These snakes are generally not kept as pets for their aggressive nature. They tend to attack and bite anyone who approaches them. Their large size also makes it difficult to keep them in glass tanks or cages. Due to these reasons, they do not make good pets.

Conservation Status

The Blue Racers are included in the “Endangered” category by the IUCN. They are on the Endangered Species List of Ontario since 1971 and are protected under the Endangered Species Act. Among the areas protected for these Racer Snakes, the Lighthouse Point Provincial Nature Reserve and the Stone Road Alvar Complex are most important.

Interesting Facts

Here are some interesting facts about this Racer Snake:

  • It is one of the largest Snakes found in Ontario.
  • The length of the largest recorded Blue Racer found in the Pelee Island was 138 cm.
  • These Snakes can proceed at a speed of approximately 7 km per hours.
  • They are often mistaken for rattlesnakes because of the buzzing sound they make by vibrating their tails.


Here are some images of these racer snakes.

Pictures of Blue Racer Snake Picture 3 – Blue Racer Snake Picture

Images of Blue Racer Snake Picture 4 – Blue Racer Snake Image

15 responses to “Blue Racer Snake”

  1. klreed30 says:

    people always told me blue racers don’t live in this part of states. yes they do , when i was 12 years old i saw two blue racers in south webster,ohio

  2. Wanda Major says:

    Twice in my life I’ve had a pretty pale blue,clear looking snake, no stripes, race right TOWARD me. Once was in about 1952 in the sandhills of Nebraska beside a cattle tank and the second on a sandy road in the sandhills in about 1959. Being scared I ran! My question is, would those have been blue racers and are they normally in any way aggressive like that? Neither snake could have helped but have heard and seen me.

    • Craig says:

      Contrary to what I have read, blue racers can be a bit aggressive. They use to race toward us on my grandfather’s farm in Ohio. Two of us were bitten on the heels by the little suckers.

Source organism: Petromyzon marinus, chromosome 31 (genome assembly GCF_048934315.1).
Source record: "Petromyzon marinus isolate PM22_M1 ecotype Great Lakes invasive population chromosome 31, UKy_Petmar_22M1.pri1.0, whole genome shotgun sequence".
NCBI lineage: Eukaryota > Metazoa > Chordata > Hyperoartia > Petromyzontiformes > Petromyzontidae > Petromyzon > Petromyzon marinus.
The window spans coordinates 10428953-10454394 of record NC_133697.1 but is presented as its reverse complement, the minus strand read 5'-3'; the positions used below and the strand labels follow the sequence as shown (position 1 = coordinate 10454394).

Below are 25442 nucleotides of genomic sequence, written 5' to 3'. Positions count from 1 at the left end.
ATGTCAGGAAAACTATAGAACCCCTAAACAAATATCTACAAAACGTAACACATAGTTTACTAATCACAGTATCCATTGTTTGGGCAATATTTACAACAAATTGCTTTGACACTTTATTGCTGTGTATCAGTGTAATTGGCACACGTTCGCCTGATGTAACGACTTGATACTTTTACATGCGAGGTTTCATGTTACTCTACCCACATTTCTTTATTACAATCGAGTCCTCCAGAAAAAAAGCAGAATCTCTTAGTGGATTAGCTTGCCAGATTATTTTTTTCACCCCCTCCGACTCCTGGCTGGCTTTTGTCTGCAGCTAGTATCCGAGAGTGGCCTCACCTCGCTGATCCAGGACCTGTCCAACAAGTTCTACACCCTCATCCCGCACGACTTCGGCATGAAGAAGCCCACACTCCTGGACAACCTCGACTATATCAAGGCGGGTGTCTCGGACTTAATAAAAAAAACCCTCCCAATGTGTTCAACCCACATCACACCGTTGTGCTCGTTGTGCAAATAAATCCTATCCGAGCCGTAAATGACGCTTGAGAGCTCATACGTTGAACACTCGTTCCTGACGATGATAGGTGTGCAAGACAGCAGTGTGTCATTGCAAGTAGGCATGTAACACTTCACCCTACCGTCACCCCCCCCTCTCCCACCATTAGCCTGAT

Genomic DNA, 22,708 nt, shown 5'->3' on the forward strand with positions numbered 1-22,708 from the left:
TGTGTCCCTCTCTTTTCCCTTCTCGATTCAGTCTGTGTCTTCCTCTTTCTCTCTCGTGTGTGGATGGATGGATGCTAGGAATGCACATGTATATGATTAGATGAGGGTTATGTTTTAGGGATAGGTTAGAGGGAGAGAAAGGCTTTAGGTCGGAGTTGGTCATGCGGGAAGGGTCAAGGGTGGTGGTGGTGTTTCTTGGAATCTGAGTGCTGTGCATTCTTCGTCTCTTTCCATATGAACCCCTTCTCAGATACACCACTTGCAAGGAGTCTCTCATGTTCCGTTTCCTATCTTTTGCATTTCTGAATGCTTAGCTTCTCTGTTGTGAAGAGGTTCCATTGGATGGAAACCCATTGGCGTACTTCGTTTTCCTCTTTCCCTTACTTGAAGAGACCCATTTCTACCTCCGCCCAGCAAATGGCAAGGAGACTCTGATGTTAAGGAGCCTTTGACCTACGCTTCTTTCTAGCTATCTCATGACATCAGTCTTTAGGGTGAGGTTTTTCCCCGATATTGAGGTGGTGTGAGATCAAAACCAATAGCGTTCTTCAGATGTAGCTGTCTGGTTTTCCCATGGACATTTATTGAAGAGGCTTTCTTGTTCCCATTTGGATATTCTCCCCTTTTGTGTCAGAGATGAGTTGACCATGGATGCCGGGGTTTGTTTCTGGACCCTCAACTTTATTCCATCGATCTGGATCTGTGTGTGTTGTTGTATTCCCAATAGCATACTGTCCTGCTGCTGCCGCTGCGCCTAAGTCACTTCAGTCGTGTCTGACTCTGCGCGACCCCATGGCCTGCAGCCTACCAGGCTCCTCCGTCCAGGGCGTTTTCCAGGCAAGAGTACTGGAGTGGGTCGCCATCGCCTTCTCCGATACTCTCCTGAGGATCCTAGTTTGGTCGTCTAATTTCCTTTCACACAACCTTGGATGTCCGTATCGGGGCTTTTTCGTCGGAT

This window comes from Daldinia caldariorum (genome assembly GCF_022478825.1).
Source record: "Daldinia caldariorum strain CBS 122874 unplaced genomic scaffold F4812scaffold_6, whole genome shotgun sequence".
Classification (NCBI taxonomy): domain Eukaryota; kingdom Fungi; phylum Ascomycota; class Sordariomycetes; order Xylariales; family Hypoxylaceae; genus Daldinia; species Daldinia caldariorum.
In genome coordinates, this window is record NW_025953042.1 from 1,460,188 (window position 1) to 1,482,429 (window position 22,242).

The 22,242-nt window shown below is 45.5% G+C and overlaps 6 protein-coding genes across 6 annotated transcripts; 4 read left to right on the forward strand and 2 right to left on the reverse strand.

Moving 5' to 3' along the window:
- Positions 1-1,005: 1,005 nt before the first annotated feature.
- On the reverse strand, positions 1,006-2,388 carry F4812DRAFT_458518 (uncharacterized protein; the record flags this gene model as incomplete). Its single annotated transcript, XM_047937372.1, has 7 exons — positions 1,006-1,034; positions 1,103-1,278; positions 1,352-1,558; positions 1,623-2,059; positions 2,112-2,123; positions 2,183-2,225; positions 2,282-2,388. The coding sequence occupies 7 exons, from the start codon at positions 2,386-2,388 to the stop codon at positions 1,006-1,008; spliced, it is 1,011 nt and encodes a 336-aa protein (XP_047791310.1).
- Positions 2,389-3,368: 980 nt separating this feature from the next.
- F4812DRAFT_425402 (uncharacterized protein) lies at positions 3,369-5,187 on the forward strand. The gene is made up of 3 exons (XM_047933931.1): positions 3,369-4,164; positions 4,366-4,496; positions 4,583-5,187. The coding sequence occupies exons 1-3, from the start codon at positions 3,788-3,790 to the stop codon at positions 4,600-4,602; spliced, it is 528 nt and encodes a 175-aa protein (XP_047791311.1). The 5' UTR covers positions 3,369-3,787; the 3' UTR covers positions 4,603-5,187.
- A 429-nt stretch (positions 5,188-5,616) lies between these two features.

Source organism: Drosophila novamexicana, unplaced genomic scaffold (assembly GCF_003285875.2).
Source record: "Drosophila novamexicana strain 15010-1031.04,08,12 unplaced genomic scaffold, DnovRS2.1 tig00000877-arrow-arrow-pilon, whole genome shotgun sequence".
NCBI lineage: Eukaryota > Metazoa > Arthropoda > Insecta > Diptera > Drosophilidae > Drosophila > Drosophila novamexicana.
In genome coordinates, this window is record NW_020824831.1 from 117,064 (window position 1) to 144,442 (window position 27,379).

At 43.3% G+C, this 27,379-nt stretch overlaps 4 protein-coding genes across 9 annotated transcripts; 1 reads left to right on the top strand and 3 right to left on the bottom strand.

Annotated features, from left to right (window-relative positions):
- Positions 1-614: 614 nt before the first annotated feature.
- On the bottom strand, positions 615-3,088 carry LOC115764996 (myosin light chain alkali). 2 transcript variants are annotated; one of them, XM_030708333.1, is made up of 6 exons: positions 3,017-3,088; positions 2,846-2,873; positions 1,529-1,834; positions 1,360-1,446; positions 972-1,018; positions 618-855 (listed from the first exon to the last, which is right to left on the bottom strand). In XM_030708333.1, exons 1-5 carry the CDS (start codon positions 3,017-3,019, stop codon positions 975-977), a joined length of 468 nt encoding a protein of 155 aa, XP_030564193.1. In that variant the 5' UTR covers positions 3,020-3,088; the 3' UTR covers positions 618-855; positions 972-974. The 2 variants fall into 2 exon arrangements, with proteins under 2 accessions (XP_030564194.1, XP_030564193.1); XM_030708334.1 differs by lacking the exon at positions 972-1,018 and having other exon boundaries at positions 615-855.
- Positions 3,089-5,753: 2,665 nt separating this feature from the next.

3. Vicki Pigg says:

    We had several here last year but I think the dog got a lot of them, this morning I saw one go under my deck near the water hose. I have told everyone to leave them alone since they help to keep rodent population in check.

  4. Aaron Johnson says:

    I was walking home from school one day and found this pretty bluish purple snake on the ground. it had a very light bluish white belly. Very pretty snake to see. It also was about 20-22inches long.

  5. Jeff says:

    Scales Nature Park just south of Orillia, Ontario Canada has become the first facility to successfully breed Blue Racers. For more information, check out

  6. Lou says:

    I ran across a huge blue racer in Cadillac, MI area summer of 2013. It must of been 5feet in length. I happened upon it walking up a hill & it was sunning itself until I scared it away. It went fast and hid in the brush. WoW! what a scare and a thrill at the same time.

  7. Phyllis says:

    I live on the east side of the Cascade mountains in N. central WA and I seen a blue racer. I was walking my dogs along side of a road and the snake reared up from some rocks towards my one dog very fast and the dog reared back and didn’t want any part of that snake. That is the first time I have ever seen a blue racer, I can tell you he was not friendly he scared me and the dog. I was curious so I looked the snake up and did find that they live in this part of WA. This happened in 2011.

  8. margareta says:

    Last year i found about 30 blue runners in tangle of netting on my property in butte la rose louisiana. After the first fright i tried to separate them. Some were able to escape but most of them died. I do not understand their attraction to the net, it was a net used to cover fig trees to protect from birds. I live in abita springs louisiana and i see lots of them. They are beautiful and fast.

  9. Charles Kleinpeter says:

    My wife and I live in Hancock County, Miss. Which has flat to hilly terrain. The Runners used to come and sun on our front deck in early Spring. I saw a lot of them and if they sensed no harm and I walked slow they would travel along with me. I saw one this AM about 5-6 feet long. They are never harmed because of their rodent farming.

  10. jojo says:

    i see one now at my school

  11. Kaleb says:

    Do blue racers curl up when going to lay eggs

  12. Annette Chestnut says:

    I saw a blue racer here in my yard in south Carolina . I had never seen a blue snake before so we looked it up.IT WAS JUST A BABY. HOPE I DONT EVER MEET MAMMA

  13. Howards says:

    We have had blue racers living around some broken concrete around our in ground pool. They help keep the mice and frog population down and we have enjoyed watching them. We just had some excavation done to fix the concrete and are worried they may not stick around because their den has been disrupted. Does anyone have any idea how we can encourage them to stay?